“While the robust export pace has been the most supportive fundamental factor, the domestic crush during September was also a bit larger than expected,” Good said.

“The National Oilseed Processors Association reported that its members crushed 119.732 million bushels of soybeans during the month, 9.419 million more than the unusually small crush in September 2011. For the year, the USDA has forecast the crush to be 163 million bushels less than crushed last year.  

“Like exports, the domestic crush this year will be limited by a smaller supply,” he said.

Based on the October production forecast, the current pace of consumption of U.S. soybeans clearly cannot be maintained, Good said. “Prices have not increased in an attempt to slow the pace of consumption for at least two reasons.

First, the market anticipates the U.S. harvest was actually larger than the October forecast. If so, a higher rate of consumption can be supported. The USDA will release a new production forecast on Nov. 9 and a final estimate on Jan. 11, 2013.  

Second, the market anticipates a rebound in South American soybean production in 2013 that will provide ample supplies to support the increased pace of world consumption and to provide for exports of soybeans and soybean products to the United States if needed.

The USDA currently forecasts 2013 South American production at a record 5.449 billion bushels, 1.212 billion larger than the 2012 harvest. That forecast will be updated monthly beginning on Nov. 9.  

The larger production expectation is reflected by the lower price of soybean futures for the last half of the 2012-13 U.S. marketing year,” Good said.

Good continued saying, that beyond the current marketing year, the soybean market also anticipates a rebound in U.S. production in 2013.

“If acreage is maintained at the 2012 level and the U.S average yield rebounds to a trend value near 43.8 bushels, the 2013 crop would be near 3.34 billion bushels, 478 million larger than the current forecast of the 2012 crop. This expectation is reflected by the much lower futures price for the 2013-14 marketing year,” he said.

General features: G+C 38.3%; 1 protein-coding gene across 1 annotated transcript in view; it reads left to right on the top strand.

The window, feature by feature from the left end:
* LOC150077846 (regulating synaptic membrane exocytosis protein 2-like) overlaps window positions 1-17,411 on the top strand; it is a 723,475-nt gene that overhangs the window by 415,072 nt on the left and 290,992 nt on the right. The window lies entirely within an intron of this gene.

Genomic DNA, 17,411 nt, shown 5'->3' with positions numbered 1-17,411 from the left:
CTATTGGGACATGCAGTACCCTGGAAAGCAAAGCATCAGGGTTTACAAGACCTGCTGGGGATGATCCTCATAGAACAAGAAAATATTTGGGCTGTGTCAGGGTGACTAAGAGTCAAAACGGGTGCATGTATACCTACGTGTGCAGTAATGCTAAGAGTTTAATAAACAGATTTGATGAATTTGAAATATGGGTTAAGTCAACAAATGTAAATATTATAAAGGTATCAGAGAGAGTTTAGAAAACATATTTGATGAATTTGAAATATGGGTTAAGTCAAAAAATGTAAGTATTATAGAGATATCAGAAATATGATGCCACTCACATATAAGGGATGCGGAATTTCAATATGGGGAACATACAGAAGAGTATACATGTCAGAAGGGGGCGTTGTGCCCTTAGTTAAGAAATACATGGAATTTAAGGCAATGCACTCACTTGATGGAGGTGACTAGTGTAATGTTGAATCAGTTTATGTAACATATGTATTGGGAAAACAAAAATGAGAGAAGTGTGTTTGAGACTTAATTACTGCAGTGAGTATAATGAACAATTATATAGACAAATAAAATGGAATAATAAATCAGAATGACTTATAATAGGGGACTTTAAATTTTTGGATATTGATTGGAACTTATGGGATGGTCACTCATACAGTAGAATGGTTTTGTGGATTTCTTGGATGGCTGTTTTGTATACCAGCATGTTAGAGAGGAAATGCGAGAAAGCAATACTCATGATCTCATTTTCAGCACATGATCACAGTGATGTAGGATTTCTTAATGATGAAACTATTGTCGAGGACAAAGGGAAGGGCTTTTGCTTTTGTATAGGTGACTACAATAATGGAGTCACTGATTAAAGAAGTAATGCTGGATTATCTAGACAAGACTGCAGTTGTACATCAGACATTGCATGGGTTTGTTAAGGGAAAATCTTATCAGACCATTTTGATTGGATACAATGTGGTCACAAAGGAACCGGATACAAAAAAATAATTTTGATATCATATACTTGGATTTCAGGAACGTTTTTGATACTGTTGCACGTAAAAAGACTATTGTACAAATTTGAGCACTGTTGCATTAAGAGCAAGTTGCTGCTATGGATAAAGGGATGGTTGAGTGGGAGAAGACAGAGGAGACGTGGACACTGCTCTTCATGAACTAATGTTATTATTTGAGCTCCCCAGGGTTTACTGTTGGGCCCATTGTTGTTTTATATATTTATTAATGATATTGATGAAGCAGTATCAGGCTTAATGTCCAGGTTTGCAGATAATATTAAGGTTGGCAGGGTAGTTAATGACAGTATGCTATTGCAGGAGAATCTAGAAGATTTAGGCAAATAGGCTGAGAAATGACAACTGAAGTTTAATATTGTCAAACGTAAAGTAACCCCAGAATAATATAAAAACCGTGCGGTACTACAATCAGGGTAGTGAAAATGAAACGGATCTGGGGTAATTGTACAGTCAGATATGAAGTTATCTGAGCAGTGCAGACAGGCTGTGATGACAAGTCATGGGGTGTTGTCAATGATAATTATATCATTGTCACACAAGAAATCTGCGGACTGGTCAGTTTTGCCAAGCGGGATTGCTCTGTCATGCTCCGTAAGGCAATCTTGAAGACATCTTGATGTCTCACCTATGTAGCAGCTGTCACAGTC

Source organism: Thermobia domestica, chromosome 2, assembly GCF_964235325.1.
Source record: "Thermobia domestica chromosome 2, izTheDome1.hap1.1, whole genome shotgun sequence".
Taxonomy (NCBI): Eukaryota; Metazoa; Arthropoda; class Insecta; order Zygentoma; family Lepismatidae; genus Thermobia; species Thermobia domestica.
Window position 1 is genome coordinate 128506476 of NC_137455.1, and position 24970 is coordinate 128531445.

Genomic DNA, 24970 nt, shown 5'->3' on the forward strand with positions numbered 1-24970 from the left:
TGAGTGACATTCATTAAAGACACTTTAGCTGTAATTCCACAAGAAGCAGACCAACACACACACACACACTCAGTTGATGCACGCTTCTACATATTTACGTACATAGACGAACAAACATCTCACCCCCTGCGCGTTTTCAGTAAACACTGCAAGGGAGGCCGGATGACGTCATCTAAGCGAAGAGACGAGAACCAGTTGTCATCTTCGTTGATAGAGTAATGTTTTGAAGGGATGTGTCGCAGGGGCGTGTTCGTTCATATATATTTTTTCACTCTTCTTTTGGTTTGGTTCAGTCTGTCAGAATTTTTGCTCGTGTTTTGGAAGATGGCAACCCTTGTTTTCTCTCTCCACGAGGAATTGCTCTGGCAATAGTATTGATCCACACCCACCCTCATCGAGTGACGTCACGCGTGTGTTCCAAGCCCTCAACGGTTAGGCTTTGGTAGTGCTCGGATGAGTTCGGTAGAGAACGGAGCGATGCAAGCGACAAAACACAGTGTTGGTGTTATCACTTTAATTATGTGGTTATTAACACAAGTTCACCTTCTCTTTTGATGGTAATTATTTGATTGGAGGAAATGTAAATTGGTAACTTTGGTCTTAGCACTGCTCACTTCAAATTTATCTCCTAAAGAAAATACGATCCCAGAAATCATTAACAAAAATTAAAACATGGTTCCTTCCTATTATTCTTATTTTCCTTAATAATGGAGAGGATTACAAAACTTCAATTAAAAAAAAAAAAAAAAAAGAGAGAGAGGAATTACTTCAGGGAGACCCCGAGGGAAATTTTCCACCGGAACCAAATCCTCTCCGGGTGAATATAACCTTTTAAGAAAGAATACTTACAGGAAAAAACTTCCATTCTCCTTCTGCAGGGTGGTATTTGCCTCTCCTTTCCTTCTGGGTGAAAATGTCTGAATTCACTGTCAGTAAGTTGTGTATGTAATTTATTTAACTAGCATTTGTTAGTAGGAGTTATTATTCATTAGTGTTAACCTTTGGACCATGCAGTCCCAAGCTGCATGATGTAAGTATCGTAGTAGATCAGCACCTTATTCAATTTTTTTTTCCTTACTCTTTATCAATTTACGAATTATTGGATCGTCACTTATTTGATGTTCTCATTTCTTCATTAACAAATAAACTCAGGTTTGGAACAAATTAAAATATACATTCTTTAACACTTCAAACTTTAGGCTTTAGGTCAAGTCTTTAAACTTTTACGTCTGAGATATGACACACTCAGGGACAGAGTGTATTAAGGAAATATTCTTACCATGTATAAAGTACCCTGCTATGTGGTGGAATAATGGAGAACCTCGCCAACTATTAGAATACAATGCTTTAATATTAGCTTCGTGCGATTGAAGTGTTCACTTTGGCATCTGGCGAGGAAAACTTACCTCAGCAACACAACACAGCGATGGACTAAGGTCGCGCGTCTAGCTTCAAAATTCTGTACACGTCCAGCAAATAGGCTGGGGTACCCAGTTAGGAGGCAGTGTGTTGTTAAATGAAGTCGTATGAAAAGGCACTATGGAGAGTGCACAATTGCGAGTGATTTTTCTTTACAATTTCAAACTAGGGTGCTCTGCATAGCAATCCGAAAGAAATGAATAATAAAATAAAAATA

Good said that deferred soybean futures prices are lower than nearby prices in anticipation of larger South American and U.S. crops in 2013, but it should be noted that those prices are still higher than the average prices received for the 2010 and 2011 crops.

“That is, there is some production risk reflected in the current price structure so that if current expectations materialize, even lower prices should be expected,” Good said.

“The immediate focus is on South American weather and production prospects there. For the month of October, much of the central and western portions of the production area in Brazil received less-than-average precipitation while much of Argentina was extremely wet.  

“Not much can be said about 2013 U.S. production prospects at this point. While drought conditions have been alleviated in much of the eastern producing areas, dryness persists in portions of the western Corn Belt and much of the Central Plains,” he said.

“With current unsettled weather conditions and large crops needed in both South America and the U.S. in 2013, the soybean market may be understating production risk. If so, modestly higher prices for the 2013 crop would be expected,” he said.